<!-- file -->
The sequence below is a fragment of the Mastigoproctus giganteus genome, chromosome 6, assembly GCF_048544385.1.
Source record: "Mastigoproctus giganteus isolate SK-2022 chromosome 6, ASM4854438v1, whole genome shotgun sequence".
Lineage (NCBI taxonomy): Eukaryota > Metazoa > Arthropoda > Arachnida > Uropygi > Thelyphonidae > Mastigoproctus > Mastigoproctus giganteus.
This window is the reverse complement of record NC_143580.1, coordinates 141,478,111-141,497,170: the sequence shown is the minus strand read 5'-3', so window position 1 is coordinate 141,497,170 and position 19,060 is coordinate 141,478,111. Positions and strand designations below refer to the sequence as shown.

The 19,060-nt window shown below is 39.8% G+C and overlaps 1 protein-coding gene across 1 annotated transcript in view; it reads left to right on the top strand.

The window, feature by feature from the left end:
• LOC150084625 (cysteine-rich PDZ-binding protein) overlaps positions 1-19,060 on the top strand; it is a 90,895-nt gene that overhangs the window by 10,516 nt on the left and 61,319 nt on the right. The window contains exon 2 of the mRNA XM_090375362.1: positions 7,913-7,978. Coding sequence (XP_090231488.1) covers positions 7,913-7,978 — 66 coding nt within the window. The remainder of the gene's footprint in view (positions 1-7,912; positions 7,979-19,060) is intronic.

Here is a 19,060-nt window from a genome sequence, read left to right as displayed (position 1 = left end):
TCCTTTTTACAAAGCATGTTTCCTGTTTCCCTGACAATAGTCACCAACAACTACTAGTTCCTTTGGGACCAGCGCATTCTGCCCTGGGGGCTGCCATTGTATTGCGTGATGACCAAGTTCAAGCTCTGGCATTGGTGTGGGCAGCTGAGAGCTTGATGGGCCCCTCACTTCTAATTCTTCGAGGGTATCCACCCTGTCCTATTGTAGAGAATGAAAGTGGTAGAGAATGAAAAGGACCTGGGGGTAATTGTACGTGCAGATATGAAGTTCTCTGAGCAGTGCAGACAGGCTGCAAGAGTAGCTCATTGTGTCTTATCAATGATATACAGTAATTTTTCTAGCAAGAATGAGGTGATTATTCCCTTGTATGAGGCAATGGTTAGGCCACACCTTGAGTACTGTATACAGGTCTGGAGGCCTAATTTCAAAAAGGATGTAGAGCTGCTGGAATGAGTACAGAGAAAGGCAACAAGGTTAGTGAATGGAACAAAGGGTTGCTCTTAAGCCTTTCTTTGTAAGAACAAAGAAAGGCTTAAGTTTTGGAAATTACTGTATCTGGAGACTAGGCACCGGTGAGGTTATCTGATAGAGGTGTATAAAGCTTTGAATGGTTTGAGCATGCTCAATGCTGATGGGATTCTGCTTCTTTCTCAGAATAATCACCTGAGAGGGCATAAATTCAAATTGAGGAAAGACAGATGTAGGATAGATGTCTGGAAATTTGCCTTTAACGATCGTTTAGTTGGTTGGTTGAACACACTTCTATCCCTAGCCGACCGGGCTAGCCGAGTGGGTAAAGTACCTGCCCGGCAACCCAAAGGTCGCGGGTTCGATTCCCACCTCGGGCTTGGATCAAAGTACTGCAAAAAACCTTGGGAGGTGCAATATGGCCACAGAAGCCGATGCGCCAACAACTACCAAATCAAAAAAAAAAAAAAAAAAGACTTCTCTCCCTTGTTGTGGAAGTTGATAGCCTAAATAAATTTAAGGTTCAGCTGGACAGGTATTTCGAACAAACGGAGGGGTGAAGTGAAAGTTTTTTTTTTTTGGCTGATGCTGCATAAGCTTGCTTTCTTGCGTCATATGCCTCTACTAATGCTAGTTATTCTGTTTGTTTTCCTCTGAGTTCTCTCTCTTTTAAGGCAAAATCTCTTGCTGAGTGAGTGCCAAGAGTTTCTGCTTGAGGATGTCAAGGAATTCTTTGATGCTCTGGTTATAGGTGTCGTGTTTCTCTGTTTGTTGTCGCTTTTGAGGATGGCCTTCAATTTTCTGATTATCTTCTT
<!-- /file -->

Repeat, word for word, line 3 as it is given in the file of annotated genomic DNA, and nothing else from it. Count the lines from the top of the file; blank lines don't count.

Lineage (NCBI taxonomy): Eukaryota > Metazoa > Arthropoda > Arachnida > Uropygi > Thelyphonidae > Mastigoproctus > Mastigoproctus giganteus.